The Government Accountability Office released a report yesterday recommending that CMS cancel the Star Ratings Bonus Demonstration, saying it would spend over $8 billion rewarding plans with only average quality improvement. That $8.3 billion — to be awarded to plans with at least a 3-Star rating — would offset “a significant portion” of the MA payment cuts in the Affordable Care Act (ACA).
Congressional Republicans who requested the study said the demo was an expensive political ploy designed to pump money to mediocre Medicare plans and shield beneficiaries from the effects of the ACA cuts. Sen. Orrin Hatch (R-UT) said the GAO report suggests that the administration abused its authority in implementing the program. GAO, the investigative arm of Congress, didn’t speak to GOP charges that the bonuses are politically motivated — but it did note that the Stars demo “dwarfs” all other Medicare pilot projects in nearly 20 years.
Most of the bonus money, of course, goes to plans in the middle of the bell curve with 3-3.5 stars on Medicare’s five-star rating scale. Available through 2014, the bonuses do soften much of the impact of the ACA cuts to Medicare Advantage — in 2012, the bonus program offset more than two-thirds of the hit from ACA, and has clearly helped MA enrollment growth and declining average premiums the last two years.
The GAO recommended that CMS should implement the bonus structure as outlined in the ACA, which costs less and rewards only the highest rated plans. Under the original ACA bonus structure, only MA plans with four or more stars would qualify for the bonus. CMS in late 2010 said it would instead move to a three-year demonstration program, which increased the amount paid and would make three-star plans eligible for the bonuses. The demo costs $5.3 billion more than the original ACA version, making it one of the biggest demonstration programs Medicare has undertaken.
Hatch, the ranking Republican on the Senate Finance Committee, which oversees Medicare, is questioning whether the administration had the legal authority to create the program in the first place. “The Obama administration seems to be using a technicality to sidestep Congress and write itself a blank check to spend more money for political purposes leading into this year’s elections,” Hatch said in a statement. “The White House does not have the authority to green-light spending on whatever program it wants,” he added. “This report is just the beginning — I will be demanding answers.”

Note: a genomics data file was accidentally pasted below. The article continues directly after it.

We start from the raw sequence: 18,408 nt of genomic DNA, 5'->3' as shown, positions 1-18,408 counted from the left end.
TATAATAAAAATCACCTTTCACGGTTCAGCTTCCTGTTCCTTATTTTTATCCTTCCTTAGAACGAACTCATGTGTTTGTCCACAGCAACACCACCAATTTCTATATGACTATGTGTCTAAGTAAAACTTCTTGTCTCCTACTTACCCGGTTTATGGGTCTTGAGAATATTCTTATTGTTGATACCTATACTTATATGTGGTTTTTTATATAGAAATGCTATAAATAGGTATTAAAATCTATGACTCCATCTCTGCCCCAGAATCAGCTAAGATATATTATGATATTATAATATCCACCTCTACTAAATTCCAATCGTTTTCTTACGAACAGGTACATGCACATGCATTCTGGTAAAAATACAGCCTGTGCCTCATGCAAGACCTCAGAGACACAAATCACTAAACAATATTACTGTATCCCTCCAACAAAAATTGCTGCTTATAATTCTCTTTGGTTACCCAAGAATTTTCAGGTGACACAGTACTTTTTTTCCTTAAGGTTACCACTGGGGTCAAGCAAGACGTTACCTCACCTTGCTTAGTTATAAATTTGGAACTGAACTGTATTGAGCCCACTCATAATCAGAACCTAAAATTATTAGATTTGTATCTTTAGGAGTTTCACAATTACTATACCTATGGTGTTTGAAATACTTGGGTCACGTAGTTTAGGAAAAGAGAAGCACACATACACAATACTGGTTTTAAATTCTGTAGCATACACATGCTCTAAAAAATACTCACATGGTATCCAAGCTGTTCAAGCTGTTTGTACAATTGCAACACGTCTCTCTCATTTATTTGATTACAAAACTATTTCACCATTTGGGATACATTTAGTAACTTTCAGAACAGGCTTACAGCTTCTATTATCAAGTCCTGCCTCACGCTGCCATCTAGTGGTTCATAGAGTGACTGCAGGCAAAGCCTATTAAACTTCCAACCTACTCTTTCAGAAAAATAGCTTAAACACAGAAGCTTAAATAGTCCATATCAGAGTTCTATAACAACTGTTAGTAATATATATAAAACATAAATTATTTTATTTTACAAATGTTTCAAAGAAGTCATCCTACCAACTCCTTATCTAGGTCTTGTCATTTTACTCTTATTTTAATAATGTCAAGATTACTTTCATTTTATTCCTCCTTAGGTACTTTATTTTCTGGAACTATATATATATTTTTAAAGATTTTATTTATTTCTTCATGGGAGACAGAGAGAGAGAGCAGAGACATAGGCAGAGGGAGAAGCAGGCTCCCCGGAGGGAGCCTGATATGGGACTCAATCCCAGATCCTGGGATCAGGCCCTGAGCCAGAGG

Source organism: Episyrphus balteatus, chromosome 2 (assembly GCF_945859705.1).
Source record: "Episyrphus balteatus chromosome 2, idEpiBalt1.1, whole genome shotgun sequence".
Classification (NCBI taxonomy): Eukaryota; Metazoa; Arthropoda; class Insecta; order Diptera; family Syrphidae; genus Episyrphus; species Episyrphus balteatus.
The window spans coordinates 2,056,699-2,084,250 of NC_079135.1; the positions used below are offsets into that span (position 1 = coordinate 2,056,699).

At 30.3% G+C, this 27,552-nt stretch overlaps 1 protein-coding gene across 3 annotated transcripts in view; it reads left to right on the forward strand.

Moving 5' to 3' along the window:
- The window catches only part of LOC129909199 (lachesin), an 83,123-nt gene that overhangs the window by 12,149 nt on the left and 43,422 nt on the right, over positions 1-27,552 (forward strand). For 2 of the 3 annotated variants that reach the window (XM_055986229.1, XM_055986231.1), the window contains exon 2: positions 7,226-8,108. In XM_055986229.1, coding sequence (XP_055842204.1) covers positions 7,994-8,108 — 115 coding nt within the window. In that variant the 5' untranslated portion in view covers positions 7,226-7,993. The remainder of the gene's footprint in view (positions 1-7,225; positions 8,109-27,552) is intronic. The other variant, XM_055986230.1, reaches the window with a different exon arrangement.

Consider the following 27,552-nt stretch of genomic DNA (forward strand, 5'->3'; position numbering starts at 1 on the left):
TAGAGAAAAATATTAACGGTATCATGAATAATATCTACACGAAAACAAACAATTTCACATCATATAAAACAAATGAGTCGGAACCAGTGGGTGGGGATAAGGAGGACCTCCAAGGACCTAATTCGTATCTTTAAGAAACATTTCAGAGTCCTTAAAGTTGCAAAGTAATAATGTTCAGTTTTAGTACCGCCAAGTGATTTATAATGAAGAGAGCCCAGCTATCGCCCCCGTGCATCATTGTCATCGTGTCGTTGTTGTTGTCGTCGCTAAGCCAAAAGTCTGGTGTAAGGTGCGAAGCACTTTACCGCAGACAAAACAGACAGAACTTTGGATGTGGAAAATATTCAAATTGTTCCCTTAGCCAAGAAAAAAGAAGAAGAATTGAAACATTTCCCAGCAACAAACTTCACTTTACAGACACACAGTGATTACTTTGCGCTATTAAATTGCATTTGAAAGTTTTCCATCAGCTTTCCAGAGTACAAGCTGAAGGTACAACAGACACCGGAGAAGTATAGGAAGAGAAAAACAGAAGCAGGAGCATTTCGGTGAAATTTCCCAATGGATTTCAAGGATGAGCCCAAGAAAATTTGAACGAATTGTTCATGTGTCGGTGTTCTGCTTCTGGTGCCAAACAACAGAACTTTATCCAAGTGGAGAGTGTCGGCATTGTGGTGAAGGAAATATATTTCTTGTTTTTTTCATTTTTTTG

The Medicare Payment Advisory Commission (MedPAC), the expert panel that advises lawmakers on Medicare, also criticized the bonus plan as the administration was pursuing it. MedPAC said the Stars Demo amounts to “a mechanism to increase payments” and its design “sends the wrong message about what is important to the program and how improved quality can best be achieved.” MedPAC Chairman Glenn Hackbarth added that the Stars bonus demo “lessens the incentive to achieve the highest level of performance.”
The administration says it disagrees with the GAO findings and believes the bonuses will improve the quality of care. Medicare “believes the demonstration supports our national strategy to improve the delivery of health care services, patient health outcomes, and population health,” CMS said in its formal response to the GAO report. “Absent this demonstration, we believe that many plans would not have an immediate incentive to improve the quality of care delivered to (Medicare Advantage) enrollees.”
I get it and I don’t get it. Everybody in Washington — Republicans and Democrats alike — knew that this demonstration had little to do with quality improvement and everything to do with lessening the ACA’s cuts on plans and beneficiaries alike. The ACA’s cuts were the remedy to the excessive subsidies to MA plans in the Medicare Modernization Act of 2003, and the Stars demo was the “glide path” that bridged the two. Hatch is one of the strongest advocates of Medicare Advantage in Congress, and he fought valiantly against the ACA’s $137 billion hit to the program over 10 years. With this GAO report he seems to have decided that it’s worth calling in friendly fire on the program to score political points against the President in an election year.
I can see alot of noise on this report, especially with the Medicare Trustees’ Report also out yesterday. After all, the furor over the GSA’s Las Vegas conference scandal was over a tiny fraction of the pile of money in play here, literally. But I think the recommendation of terminating the demo is dead on arrival. Rewarding high quality, and squeezing out low quality plans as CMS has promised for those below 3 stars, is so clearly a good idea that we don’t expect the Star bonus demo to go anywhere…though CMS officials may want to arrange their own parking space on the Senate side for all the hearings they’ll get called into for this.